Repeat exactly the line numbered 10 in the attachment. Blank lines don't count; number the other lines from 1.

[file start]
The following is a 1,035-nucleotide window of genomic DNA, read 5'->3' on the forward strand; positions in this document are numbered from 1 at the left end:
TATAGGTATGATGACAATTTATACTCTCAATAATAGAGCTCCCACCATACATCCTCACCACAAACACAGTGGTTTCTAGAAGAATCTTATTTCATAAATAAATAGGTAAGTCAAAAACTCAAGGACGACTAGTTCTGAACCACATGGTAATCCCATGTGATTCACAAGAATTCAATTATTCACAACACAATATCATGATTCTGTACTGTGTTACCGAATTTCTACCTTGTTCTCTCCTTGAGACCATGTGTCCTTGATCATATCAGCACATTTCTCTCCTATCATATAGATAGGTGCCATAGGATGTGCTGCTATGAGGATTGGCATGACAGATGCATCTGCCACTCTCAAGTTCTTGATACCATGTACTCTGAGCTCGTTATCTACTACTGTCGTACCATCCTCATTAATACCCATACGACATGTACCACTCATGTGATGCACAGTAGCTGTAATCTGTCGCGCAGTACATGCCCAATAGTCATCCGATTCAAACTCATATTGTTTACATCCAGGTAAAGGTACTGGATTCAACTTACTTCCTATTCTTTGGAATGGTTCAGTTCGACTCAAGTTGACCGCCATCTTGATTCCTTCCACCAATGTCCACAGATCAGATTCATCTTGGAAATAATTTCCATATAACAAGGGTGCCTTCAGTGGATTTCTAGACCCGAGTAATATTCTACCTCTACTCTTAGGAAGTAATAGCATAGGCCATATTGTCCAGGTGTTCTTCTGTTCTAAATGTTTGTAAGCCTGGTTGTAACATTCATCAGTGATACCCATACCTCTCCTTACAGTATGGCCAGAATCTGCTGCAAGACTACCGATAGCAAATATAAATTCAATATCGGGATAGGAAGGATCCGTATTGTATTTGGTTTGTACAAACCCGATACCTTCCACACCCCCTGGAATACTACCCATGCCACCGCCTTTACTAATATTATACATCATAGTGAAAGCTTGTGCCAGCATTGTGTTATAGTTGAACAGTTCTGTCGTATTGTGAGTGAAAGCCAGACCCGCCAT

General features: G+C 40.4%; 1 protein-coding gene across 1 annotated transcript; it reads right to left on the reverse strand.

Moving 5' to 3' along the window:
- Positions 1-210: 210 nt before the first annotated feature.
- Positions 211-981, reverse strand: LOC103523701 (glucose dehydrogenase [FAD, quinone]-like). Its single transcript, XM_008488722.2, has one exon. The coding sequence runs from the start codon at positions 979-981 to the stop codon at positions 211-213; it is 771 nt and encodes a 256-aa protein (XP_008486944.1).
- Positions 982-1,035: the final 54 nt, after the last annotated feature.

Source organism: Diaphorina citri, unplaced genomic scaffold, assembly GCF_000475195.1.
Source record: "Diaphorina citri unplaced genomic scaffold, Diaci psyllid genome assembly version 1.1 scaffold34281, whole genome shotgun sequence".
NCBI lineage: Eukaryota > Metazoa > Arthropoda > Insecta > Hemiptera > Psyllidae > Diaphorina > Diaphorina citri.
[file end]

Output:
NCBI lineage: Eukaryota > Metazoa > Arthropoda > Insecta > Hemiptera > Psyllidae > Diaphorina > Diaphorina citri.